‘Could he do a rail off a severed leg?’: Blood, fur, 12-year-olds on gear and the making of Cocaine Bear

‘People are relying on intellectual property and sequels these days. But they were crazy enough to go along with it,’ says producer Chris Miller  (Universal Pictures/iStock)
‘People are relying on intellectual property and sequels these days. But they were crazy enough to go along with it,’ says producer Chris Miller (Universal Pictures/iStock)

Forget Leonardo DiCaprio crawling on all fours in The Wolf of Wall Street; the funniest portrayal of drugs on film is an American black bear throwing famed character actor Margo Martindale from an out-of-control ambulance before hoovering up a mountain of blow. Within the space of a week, Elizabeth Banks’s comedy horror film Cocaine Bear has rampaged, gakked-up and bug-eyed, into the annals of drug-movie classics. And, if we’re being frank, it’s mostly because of the film’s title.

“We were definitely expecting a lot of resistance to the title,” says producer Chris Miller, who with his partner Phil Lord has helped shepherd into cinemas high-concept features such as Spider-Man: Into the Spider-Verse and The Lego Movie for more than a decade. “We were expecting a call at some point telling us that we couldn’t actually call it Cocaine Bear – it’d have to be ‘The Bear in the Woods’ or something like that.” Doesn’t quite have the same ring, does it? But the call never came. Instead, the film’s backers at Universal Pictures were all-in. “They’re one of the few studios out there making risky, bold movies based on original concepts,” Miller continues. “People are relying on intellectual property and sequels these days. But they were crazy enough to go along with it. Shockingly, it’s been easier than you’d expect.”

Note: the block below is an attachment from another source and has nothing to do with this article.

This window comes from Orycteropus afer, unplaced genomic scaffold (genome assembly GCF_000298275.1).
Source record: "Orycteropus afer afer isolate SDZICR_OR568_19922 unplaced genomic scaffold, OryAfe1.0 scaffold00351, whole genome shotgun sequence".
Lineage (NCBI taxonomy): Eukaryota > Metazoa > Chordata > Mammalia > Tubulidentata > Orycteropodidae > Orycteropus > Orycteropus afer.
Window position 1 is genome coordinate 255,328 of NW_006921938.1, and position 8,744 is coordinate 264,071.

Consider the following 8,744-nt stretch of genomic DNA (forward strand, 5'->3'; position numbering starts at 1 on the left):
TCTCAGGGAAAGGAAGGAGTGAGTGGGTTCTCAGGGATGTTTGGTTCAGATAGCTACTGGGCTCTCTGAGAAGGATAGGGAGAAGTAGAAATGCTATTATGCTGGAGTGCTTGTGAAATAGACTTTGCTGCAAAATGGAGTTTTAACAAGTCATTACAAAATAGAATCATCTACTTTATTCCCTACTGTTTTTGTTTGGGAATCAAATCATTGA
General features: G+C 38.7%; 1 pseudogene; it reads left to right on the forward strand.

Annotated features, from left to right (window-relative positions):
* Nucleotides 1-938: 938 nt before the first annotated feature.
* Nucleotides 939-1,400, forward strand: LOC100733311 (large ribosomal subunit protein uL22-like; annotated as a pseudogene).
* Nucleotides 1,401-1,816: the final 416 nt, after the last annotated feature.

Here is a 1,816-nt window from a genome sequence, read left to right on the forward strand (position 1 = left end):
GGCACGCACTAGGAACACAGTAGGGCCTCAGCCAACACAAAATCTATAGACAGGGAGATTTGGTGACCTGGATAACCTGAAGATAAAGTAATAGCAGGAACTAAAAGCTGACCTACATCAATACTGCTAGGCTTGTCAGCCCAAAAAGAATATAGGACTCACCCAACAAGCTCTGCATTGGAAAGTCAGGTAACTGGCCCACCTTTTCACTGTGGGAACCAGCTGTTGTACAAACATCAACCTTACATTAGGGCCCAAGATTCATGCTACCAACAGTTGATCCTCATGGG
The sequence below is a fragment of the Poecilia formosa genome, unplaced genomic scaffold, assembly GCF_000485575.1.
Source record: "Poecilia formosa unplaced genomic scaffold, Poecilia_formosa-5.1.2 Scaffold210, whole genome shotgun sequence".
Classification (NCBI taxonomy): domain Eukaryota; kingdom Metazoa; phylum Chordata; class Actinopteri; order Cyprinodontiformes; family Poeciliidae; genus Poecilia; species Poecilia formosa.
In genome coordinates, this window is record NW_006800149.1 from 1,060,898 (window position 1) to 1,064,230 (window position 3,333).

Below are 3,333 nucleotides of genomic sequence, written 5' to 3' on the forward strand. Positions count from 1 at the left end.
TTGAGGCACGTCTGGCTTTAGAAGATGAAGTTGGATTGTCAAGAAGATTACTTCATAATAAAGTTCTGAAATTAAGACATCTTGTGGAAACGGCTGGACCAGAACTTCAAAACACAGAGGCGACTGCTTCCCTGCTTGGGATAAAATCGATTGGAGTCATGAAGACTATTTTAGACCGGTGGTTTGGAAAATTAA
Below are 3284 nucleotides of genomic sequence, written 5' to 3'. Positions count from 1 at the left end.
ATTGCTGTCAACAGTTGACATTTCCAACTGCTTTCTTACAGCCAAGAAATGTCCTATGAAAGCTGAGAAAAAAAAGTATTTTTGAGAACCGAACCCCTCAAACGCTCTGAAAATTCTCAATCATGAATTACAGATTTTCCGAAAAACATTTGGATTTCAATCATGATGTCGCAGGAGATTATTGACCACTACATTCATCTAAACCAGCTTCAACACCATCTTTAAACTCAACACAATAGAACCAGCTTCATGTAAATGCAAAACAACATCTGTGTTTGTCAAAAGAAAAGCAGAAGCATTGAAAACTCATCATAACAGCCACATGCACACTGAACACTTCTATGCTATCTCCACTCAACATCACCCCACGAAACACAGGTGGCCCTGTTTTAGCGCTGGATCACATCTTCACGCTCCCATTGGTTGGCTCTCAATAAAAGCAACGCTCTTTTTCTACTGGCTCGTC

Cocaine Bear gets her moniker after huffing multiple bags of gear dumped from a plane by a prolific dealer, sending her on a woodland rampage. Keri Russell’s single mum, Ray Liotta’s drug runner and Alden Ehrenreich’s heartsick henchman are among the humans who get caught in the crossfire. The movie is (if you squint) grounded in truth. It’s a tale passed down through generations of stoners: “Guys, you want to hear something nuts?”

In 1985, drug smuggler Andrew C Thornton II was flying a small plane over the Tennessee wilderness and tossing out of it his latest stock, with the intention of leaping out of the plane with a parachute and picking up the drugs later. In a Homer Simpson-esque turn of events, the plan went awry. Thornton’s parachute failed to open, killing him instantly and leaving the drugs to be found by any lucky so-and-so eager to turn their Springwatch fantasy into an all-you-can-snort buffet. A passing bear – who’d go on to be nicknamed “Pablo Escobear” and become so locally famous that he’d be taxidermied and put on display in a Kentucky shopping centre – went to town on it. In total, the whole sesh lasted around 20 minutes before poor Cocaine Bear’s heart packed in.

“After doing a lot of research,” Cocaine Bear’s screenwriter Jimmy Warden tells me, “I knew I wanted to pick up the story as the bear does the cocaine. Andrew C Thornton running drugs for Pablo Escobar – all of that stuff was interesting, but not the movie I wanted to write. When you’re hit with two words like ‘Cocaine Bear’, you know you need to write about them.” And he couldn’t OD early, either. “That wouldn’t be a very exciting movie at all.”